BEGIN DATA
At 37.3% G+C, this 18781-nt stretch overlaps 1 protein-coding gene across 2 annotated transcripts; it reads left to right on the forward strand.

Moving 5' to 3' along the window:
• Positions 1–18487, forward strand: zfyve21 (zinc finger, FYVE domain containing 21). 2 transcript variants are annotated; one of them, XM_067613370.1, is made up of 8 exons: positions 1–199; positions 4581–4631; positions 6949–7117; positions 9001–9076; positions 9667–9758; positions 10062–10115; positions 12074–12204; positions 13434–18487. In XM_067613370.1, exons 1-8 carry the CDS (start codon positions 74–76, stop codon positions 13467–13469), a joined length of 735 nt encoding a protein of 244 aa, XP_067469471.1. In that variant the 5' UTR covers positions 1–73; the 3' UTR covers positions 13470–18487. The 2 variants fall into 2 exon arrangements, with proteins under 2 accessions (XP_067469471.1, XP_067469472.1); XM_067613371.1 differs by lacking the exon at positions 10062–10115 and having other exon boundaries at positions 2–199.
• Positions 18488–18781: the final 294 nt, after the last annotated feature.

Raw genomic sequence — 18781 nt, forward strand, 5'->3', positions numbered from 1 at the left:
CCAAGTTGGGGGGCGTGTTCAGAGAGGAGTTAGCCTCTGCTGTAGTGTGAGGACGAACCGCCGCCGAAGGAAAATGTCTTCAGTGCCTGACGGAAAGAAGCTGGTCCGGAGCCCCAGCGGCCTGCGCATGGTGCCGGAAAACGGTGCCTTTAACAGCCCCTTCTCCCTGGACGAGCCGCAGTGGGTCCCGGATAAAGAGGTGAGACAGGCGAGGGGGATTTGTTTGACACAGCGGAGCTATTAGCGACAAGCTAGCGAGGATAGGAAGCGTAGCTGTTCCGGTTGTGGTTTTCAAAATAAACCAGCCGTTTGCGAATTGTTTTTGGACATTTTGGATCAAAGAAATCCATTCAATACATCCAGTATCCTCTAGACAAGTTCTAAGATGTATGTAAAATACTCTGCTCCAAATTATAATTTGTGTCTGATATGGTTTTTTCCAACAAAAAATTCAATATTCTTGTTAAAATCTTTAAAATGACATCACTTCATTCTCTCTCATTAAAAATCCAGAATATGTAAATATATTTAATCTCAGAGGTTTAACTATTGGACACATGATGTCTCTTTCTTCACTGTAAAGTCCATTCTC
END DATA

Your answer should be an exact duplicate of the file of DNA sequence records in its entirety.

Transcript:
At 37.3% G+C, this 18781-nt stretch overlaps 1 protein-coding gene across 2 annotated transcripts; it reads left to right on the forward strand.

Moving 5' to 3' along the window:
• Positions 1–18487, forward strand: zfyve21 (zinc finger, FYVE domain containing 21). 2 transcript variants are annotated; one of them, XM_067613370.1, is made up of 8 exons: positions 1–199; positions 4581–4631; positions 6949–7117; positions 9001–9076; positions 9667–9758; positions 10062–10115; positions 12074–12204; positions 13434–18487. In XM_067613370.1, exons 1-8 carry the CDS (start codon positions 74–76, stop codon positions 13467–13469), a joined length of 735 nt encoding a protein of 244 aa, XP_067469471.1. In that variant the 5' UTR covers positions 1–73; the 3' UTR covers positions 13470–18487. The 2 variants fall into 2 exon arrangements, with proteins under 2 accessions (XP_067469471.1, XP_067469472.1); XM_067613371.1 differs by lacking the exon at positions 10062–10115 and having other exon boundaries at positions 2–199.
• Positions 18488–18781: the final 294 nt, after the last annotated feature.

Raw genomic sequence — 18781 nt, forward strand, 5'->3', positions numbered from 1 at the left:
CCAAGTTGGGGGGCGTGTTCAGAGAGGAGTTAGCCTCTGCTGTAGTGTGAGGACGAACCGCCGCCGAAGGAAAATGTCTTCAGTGCCTGACGGAAAGAAGCTGGTCCGGAGCCCCAGCGGCCTGCGCATGGTGCCGGAAAACGGTGCCTTTAACAGCCCCTTCTCCCTGGACGAGCCGCAGTGGGTCCCGGATAAAGAGGTGAGACAGGCGAGGGGGATTTGTTTGACACAGCGGAGCTATTAGCGACAAGCTAGCGAGGATAGGAAGCGTAGCTGTTCCGGTTGTGGTTTTCAAAATAAACCAGCCGTTTGCGAATTGTTTTTGGACATTTTGGATCAAAGAAATCCATTCAATACATCCAGTATCCTCTAGACAAGTTCTAAGATGTATGTAAAATACTCTGCTCCAAATTATAATTTGTGTCTGATATGGTTTTTTCCAACAAAAAATTCAATATTCTTGTTAAAATCTTTAAAATGACATCACTTCATTCTCTCTCATTAAAAATCCAGAATATGTAAATATATTTAATCTCAGAGGTTTAACTATTGGACACATGATGTCTCTTTCTTCACTGTAAAGTCCATTCTC